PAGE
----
What is appropriate to learn with my child?
Hello Rabbi Lapin and Susan,
I hope you are well.
My question is about sharing the Bible with my son. For many years now I have been blessed to go through the entire Bible each year with the help of a daily podcast. This year I am being intentional about listening to it with my son rather than by myself. My son will be 3 this summer. Are there any parts of the Old Testament you would recommend “saving for when he’s older”? I want him to have the full context; but there are a few stories that wouldn’t be rated appropriate for toddlers. The 19th chapter of Judges for example. How did you introduce your children to the Bible?
We chose to name our son Gideon after hearing you share Gideon’s story at Glenn Beck’s Man in the Moon event.
Thank you for all you do!
You and we completely agree that children should be introduced to God and His word from a young age. The absolute best way for that to happen is for the introduction to come from loving parents. But, while your question about dealing with ‘mature subject’ Bible sections is a valid one, we have a different approach than you do.
We have trouble understanding how a podcast geared to adults makes any sense to a two-and-a-half-year-old. Either you are not studying the Bible at an appropriate level or else your son isn’t. Both alternatives are, in our opinion, ill-advised.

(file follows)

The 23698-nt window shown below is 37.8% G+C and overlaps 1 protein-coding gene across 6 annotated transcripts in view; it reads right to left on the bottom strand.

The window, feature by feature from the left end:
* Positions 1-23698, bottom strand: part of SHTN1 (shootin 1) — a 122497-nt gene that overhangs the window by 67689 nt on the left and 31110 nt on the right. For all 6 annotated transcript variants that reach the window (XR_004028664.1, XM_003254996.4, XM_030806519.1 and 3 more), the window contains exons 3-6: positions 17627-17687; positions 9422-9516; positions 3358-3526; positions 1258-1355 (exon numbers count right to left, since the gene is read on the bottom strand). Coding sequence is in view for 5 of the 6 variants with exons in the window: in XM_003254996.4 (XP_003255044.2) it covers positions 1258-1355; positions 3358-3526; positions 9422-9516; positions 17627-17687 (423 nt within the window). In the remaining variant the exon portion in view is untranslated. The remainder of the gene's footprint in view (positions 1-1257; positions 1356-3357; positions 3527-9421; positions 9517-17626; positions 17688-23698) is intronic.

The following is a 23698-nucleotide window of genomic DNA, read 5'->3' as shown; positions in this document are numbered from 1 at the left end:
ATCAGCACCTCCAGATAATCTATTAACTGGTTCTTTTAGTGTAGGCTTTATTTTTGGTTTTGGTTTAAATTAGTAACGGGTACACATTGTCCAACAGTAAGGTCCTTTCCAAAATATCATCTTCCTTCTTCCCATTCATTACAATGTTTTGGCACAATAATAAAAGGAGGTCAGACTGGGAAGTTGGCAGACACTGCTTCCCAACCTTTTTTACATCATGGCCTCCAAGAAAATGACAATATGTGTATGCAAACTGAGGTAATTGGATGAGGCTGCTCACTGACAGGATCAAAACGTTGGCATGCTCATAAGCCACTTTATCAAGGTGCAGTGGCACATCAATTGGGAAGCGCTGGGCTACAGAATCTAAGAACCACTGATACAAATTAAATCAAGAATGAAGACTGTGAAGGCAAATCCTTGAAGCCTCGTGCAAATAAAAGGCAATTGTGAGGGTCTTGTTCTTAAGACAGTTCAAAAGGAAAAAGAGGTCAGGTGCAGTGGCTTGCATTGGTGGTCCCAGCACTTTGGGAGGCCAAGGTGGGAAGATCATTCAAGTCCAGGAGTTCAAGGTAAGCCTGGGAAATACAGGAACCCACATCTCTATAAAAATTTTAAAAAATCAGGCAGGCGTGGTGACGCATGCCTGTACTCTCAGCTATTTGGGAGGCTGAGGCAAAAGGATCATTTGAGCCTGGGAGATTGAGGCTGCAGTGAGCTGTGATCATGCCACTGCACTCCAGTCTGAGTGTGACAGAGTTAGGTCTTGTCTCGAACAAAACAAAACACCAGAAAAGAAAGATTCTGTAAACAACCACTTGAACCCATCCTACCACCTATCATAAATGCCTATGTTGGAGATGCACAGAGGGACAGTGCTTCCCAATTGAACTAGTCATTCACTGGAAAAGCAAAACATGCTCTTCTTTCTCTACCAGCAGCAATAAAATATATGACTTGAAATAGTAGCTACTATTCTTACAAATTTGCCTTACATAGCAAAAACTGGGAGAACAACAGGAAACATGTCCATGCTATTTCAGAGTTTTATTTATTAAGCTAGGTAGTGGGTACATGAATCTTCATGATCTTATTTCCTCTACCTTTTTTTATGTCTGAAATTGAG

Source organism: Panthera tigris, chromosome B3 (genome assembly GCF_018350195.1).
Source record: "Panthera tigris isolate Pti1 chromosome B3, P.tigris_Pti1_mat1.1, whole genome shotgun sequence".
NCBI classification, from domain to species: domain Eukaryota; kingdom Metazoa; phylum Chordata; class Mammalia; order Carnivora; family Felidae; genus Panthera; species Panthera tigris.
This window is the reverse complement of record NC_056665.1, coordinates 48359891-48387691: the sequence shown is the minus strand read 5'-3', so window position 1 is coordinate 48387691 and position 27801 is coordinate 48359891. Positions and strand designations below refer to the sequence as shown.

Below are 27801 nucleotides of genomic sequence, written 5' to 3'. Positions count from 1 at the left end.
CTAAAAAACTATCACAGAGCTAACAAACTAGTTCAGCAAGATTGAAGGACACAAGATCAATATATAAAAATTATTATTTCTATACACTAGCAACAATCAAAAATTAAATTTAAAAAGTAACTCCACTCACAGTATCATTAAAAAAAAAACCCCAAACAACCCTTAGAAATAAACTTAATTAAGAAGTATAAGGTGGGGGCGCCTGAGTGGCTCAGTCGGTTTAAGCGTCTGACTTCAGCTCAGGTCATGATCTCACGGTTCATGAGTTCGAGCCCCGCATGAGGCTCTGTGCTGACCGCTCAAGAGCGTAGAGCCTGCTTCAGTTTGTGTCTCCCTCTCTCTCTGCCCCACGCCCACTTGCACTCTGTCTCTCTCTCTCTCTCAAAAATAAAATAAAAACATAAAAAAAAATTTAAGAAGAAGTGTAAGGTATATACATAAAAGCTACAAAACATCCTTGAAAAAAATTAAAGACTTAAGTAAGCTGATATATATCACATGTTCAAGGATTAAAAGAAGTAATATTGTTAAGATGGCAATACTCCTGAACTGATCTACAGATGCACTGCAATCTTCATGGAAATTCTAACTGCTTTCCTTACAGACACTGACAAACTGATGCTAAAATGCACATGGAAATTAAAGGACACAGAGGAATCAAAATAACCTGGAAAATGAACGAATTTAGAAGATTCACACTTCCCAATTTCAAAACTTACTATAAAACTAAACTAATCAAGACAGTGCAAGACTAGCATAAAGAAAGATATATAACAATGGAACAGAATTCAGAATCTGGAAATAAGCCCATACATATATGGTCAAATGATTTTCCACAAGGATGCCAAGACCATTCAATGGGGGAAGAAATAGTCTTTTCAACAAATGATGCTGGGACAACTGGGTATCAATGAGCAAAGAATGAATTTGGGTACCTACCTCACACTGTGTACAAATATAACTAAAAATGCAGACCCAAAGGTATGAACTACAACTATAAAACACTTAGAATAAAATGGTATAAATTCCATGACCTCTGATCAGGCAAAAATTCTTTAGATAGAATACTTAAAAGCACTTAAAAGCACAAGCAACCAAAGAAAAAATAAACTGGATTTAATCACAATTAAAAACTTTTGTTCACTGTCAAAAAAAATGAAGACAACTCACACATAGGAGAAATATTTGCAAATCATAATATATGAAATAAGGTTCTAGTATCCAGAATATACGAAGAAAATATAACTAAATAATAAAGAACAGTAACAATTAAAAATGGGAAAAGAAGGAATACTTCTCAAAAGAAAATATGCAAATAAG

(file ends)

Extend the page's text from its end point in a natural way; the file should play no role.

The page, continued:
Let’s use an example from music. We want our children to enjoy good music and wish to expose them to the deep joy and inspiration that such music can bring. Yet, we start off by playing often-silly rhythmic children’s songs and child-friendly pieces such as The Flight of the Bumblebee or the Carnival of the Animals. We would not play a Bach Sonata, as beautiful as it might be, and ask our toddler to sit and appreciate it (though we might put it on as background music during coloring time etc.). There are two dangers. Firstly, that the child comes to associate classical music with boredom and secondly, that by the time he can appreciate the structure of an advanced piece, he doesn’t have the tingle of delight at being exposed to something new and exciting.
The same holds true for the Bible. We need a balance. While we might play with a Noah’s ark stuffed animal toy with a toddler and tell him, in language he can understand, about God’s protection and the Flood, we need to be careful, as he grows and matures to make sure that he knows that this is not a fairy tale but a piece of Scripture that can grow with him and be learned on an adult level. (We can’t tell you how many people have told us about hearing our audio CD set The Gathering Storm and being shocked to realize that their knowledge of those verses had not advanced since they were teenagers. Their understanding of the Bible had not matured as they grew—they were still viewing Scripture through adolescent eyes.)
For this reason, there is great value in your toddler imprinting upon his mind that his mother studies the Bible on a daily basis. But we see little to gain by your listening to an adult Bible podcast together. The question of ‘mature topics’ should be irrelevant at this point. There are so many wonderful Bible crafts and books geared to toddlers that, presented with loving affection by you, will prepare your son’s soul for God’s presence in His life.
Children grow up fast enough; we don’t need to accelerate that growth.
Give your son a hug from us,
Rabbi Daniel and Susan Lapin
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